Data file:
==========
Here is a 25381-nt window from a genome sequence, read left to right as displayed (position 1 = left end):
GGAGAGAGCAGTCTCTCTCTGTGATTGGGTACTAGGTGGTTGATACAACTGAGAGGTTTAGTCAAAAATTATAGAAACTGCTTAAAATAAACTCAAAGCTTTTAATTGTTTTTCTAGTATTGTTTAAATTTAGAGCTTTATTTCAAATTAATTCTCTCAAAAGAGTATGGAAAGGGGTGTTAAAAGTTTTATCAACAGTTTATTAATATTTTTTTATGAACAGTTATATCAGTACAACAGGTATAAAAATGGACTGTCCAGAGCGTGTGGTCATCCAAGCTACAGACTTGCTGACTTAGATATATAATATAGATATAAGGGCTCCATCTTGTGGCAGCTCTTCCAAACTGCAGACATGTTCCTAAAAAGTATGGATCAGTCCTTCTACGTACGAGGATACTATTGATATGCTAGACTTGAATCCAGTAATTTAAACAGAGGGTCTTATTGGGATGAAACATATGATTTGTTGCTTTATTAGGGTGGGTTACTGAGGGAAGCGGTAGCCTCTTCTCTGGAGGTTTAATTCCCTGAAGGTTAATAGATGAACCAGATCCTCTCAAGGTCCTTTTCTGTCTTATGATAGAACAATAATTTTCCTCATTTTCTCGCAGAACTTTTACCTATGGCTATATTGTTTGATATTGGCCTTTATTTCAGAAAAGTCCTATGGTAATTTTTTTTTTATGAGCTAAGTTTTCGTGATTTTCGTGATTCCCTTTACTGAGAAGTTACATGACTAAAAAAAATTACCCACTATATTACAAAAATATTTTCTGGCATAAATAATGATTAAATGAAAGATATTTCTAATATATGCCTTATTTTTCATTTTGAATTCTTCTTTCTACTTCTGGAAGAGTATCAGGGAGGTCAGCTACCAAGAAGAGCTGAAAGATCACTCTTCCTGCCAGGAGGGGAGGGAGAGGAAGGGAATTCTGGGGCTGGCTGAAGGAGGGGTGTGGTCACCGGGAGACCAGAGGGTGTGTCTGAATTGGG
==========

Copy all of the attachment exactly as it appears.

Here is a 25381-nt window from a genome sequence, read left to right as displayed (position 1 = left end):
GGAGAGAGCAGTCTCTCTCTGTGATTGGGTACTAGGTGGTTGATACAACTGAGAGGTTTAGTCAAAAATTATAGAAACTGCTTAAAATAAACTCAAAGCTTTTAATTGTTTTTCTAGTATTGTTTAAATTTAGAGCTTTATTTCAAATTAATTCTCTCAAAAGAGTATGGAAAGGGGTGTTAAAAGTTTTATCAACAGTTTATTAATATTTTTTTATGAACAGTTATATCAGTACAACAGGTATAAAAATGGACTGTCCAGAGCGTGTGGTCATCCAAGCTACAGACTTGCTGACTTAGATATATAATATAGATATAAGGGCTCCATCTTGTGGCAGCTCTTCCAAACTGCAGACATGTTCCTAAAAAGTATGGATCAGTCCTTCTACGTACGAGGATACTATTGATATGCTAGACTTGAATCCAGTAATTTAAACAGAGGGTCTTATTGGGATGAAACATATGATTTGTTGCTTTATTAGGGTGGGTTACTGAGGGAAGCGGTAGCCTCTTCTCTGGAGGTTTAATTCCCTGAAGGTTAATAGATGAACCAGATCCTCTCAAGGTCCTTTTCTGTCTTATGATAGAACAATAATTTTCCTCATTTTCTCGCAGAACTTTTACCTATGGCTATATTGTTTGATATTGGCCTTTATTTCAGAAAAGTCCTATGGTAATTTTTTTTTTATGAGCTAAGTTTTCGTGATTTTCGTGATTCCCTTTACTGAGAAGTTACATGACTAAAAAAAATTACCCACTATATTACAAAAATATTTTCTGGCATAAATAATGATTAAATGAAAGATATTTCTAATATATGCCTTATTTTTCATTTTGAATTCTTCTTTCTACTTCTGGAAGAGTATCAGGGAGGTCAGCTACCAAGAAGAGCTGAAAGATCACTCTTCCTGCCAGGAGGGGAGGGAGAGGAAGGGAATTCTGGGGCTGGCTGAAGGAGGGGTGTGGTCACCGGGAGACCAGAGGGTGTGTCTGAATTGGG